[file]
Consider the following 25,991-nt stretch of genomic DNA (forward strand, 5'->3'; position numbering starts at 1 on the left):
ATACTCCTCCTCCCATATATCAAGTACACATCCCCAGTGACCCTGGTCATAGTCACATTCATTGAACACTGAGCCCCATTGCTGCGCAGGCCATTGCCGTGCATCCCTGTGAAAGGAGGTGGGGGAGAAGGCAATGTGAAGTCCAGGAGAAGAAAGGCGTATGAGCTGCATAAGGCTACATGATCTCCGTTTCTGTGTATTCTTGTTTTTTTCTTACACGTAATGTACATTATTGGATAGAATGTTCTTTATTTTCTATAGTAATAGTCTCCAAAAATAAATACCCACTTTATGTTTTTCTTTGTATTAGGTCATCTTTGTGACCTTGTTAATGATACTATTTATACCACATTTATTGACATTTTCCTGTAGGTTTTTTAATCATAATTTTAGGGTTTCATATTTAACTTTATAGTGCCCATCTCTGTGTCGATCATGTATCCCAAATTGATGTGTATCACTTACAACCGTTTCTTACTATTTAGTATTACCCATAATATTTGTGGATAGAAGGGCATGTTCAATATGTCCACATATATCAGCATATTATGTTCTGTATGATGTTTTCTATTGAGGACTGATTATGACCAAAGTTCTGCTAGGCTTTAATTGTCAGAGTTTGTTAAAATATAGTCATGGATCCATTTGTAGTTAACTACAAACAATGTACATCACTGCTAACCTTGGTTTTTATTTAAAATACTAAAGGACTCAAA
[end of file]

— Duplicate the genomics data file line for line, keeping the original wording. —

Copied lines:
Consider the following 25,991-nt stretch of genomic DNA (forward strand, 5'->3'; position numbering starts at 1 on the left):
ATACTCCTCCTCCCATATATCAAGTACACATCCCCAGTGACCCTGGTCATAGTCACATTCATTGAACACTGAGCCCCATTGCTGCGCAGGCCATTGCCGTGCATCCCTGTGAAAGGAGGTGGGGGAGAAGGCAATGTGAAGTCCAGGAGAAGAAAGGCGTATGAGCTGCATAAGGCTACATGATCTCCGTTTCTGTGTATTCTTGTTTTTTTCTTACACGTAATGTACATTATTGGATAGAATGTTCTTTATTTTCTATAGTAATAGTCTCCAAAAATAAATACCCACTTTATGTTTTTCTTTGTATTAGGTCATCTTTGTGACCTTGTTAATGATACTATTTATACCACATTTATTGACATTTTCCTGTAGGTTTTTTAATCATAATTTTAGGGTTTCATATTTAACTTTATAGTGCCCATCTCTGTGTCGATCATGTATCCCAAATTGATGTGTATCACTTACAACCGTTTCTTACTATTTAGTATTACCCATAATATTTGTGGATAGAAGGGCATGTTCAATATGTCCACATATATCAGCATATTATGTTCTGTATGATGTTTTCTATTGAGGACTGATTATGACCAAAGTTCTGCTAGGCTTTAATTGTCAGAGTTTGTTAAAATATAGTCATGGATCCATTTGTAGTTAACTACAAACAATGTACATCACTGCTAACCTTGGTTTTTATTTAAAATACTAAAGGACTCAAA